In Friðheim, tomatoes are grown all year round in electrically lit greenhouses by Fridheimar. Each greenhouse is equipped with a climate-control computer system for temperature, humidity, carbon dioxide and lighting. The facility has abundant supplies of geothermal water, which provides heat to the greenhouses.
The company grows tasty tomatoes , which are sold to retailers or used in-house in Fridheimar’s on-site restaurant, where customers can enjoy tomato-based food and drink while seated among the tomato plants themselves.
Flúðasveppir – cultivating organic mushrooms at-scale
Flúðasveppir is a mushroom cultivation farm which uses Iceland’s raw materials to grow mushrooms in abundance. The company produces its own organic substrate, the soil in which the mushrooms are grown in and then blended and left to compost. When the substrate is ready, mushroom spores are added and growing begins.
Once grown, the mushrooms are hand-picked, sorted and packed and either sold to retailers or used in the farm’s on-site bistro, which is open to the public.
Vaxa – producing microalgae rich in Omega-3 and protein
Vaxa, an EIT Food supported startup, is producing high-quality microalgae to be used in aquaculture feed and as an ingredient in food. Their technology platform is designed to leverage the clean, natural outputs of a geothermal plant in Iceland, to grow microalgae indoors.
The facility uses 100% green energy, cold and hot non-marine water, and carbon to power the production process, providing the light, water, and carbon dioxide needed for algae to grow.
“It is incredible to see tomato, algae and mushroom production in areas where at a glance, one would think the cold environment would make profitable production impossible”.
- Sean Peters, CEO of DryGro
Knowledge-sharing and collaboration helps drive innovation
With our event in Iceland, we wanted to bring people and companies together to share their stories of setting-up a food-related business. This was important to enable people to learn from other’s experiences. By doing so, we helped small business owners to connect with experts, funders and new collaborators.
“I’ve made new business connections, been inspired and seen that ideas can come to fruition through determination, collaboration and innovation”.
- Ceri Ritchie, Head of Food & Enterprise at SAC Consulting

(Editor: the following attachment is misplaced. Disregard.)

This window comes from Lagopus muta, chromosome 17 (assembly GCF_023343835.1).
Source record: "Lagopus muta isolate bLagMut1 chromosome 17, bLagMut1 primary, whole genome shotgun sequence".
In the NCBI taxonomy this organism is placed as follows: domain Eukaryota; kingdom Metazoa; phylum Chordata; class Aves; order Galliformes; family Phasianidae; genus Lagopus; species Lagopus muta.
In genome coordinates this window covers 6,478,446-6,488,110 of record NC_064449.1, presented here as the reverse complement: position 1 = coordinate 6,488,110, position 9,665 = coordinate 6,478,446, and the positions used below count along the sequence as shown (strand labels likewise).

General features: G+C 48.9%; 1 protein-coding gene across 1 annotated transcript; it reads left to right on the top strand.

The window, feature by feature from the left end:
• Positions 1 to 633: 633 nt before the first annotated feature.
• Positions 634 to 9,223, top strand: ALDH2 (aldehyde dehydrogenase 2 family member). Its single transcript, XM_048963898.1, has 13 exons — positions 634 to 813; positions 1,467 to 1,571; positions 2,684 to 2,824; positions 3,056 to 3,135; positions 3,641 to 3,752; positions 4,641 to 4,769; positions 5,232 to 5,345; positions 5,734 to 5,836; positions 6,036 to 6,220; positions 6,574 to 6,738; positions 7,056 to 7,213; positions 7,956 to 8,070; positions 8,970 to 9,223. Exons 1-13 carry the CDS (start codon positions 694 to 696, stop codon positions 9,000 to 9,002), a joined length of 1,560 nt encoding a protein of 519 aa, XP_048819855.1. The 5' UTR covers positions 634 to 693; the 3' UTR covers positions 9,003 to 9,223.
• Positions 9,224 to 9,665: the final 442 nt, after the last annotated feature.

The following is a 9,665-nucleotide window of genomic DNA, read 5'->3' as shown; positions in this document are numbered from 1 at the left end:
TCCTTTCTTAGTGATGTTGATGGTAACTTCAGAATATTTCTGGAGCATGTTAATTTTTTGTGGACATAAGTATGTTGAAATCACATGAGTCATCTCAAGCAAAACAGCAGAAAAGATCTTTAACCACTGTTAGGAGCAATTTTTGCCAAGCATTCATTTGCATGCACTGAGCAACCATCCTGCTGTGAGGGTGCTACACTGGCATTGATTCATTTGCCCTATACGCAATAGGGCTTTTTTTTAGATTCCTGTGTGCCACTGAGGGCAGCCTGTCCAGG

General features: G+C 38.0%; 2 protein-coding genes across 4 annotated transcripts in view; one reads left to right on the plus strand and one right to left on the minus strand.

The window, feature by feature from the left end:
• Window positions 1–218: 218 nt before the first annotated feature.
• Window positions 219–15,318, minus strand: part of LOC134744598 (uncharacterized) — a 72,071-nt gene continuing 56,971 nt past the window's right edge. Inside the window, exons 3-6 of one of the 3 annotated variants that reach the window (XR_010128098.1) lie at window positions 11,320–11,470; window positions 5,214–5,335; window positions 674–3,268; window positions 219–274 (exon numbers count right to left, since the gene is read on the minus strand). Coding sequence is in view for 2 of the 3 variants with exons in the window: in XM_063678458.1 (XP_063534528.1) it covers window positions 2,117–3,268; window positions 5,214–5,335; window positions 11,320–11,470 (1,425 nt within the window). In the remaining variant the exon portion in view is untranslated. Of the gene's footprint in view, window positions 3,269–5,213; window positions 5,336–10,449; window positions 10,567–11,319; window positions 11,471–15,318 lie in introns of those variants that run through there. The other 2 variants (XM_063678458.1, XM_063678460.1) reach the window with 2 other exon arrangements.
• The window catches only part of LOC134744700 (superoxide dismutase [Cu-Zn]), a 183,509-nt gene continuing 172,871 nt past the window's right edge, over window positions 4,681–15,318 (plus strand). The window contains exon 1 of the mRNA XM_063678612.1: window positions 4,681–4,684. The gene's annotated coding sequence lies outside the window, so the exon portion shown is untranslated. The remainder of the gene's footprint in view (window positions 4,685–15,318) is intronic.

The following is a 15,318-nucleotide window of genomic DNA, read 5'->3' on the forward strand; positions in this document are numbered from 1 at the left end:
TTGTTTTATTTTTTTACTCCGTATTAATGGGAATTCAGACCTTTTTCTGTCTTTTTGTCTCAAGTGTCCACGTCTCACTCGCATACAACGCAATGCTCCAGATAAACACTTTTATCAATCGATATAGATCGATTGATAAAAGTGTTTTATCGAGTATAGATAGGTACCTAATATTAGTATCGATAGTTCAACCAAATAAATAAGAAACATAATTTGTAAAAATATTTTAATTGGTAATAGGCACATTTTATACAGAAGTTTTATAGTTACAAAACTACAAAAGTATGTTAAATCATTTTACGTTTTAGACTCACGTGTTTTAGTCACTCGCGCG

“I wanted to say you had a very well planned out agenda with great energy management through moving between presentations, coffee/chat breaks and having everything more interactive than a normal event would be. I was pleased to be around so many individuals and professionals who love what they do!”
- Valentina Klaas, Founder and Business Development Director at Surova
We need organisations that can help to bring food innovation companies together to encourage knowledge-sharing and collaboration. Examples include:
- Orkídea: a collaborative project on energy-related innovation in the South of Iceland. They create opportunities for companies that are creating solution in high-tech food production and biotechnology
- Iceland Ocean Cluster: a company that supports small technology driven firms, which have their own blue economy tech brands. They have created an open-plan shared office space for ocean related businesses to connect with one another.
“It was very rewarding for Orkidea to be able to give Icelandic entrepreneurs and SMEs an opportunity to share their business ideas and connect with other industry experts with experience of controlled environment agriculture and the UK food market”
- Helga Gunnlaugsdóttir, Research and Development Manager at Orkidea
“The visit of EIT Food and the discussion we had was very fruitful. The way in which EIT Food works to get people to collaborate from different angles of the food value chain has been an inspiration to me”
- Thor Sigfusson, Founder of Iceland Ocean Cluster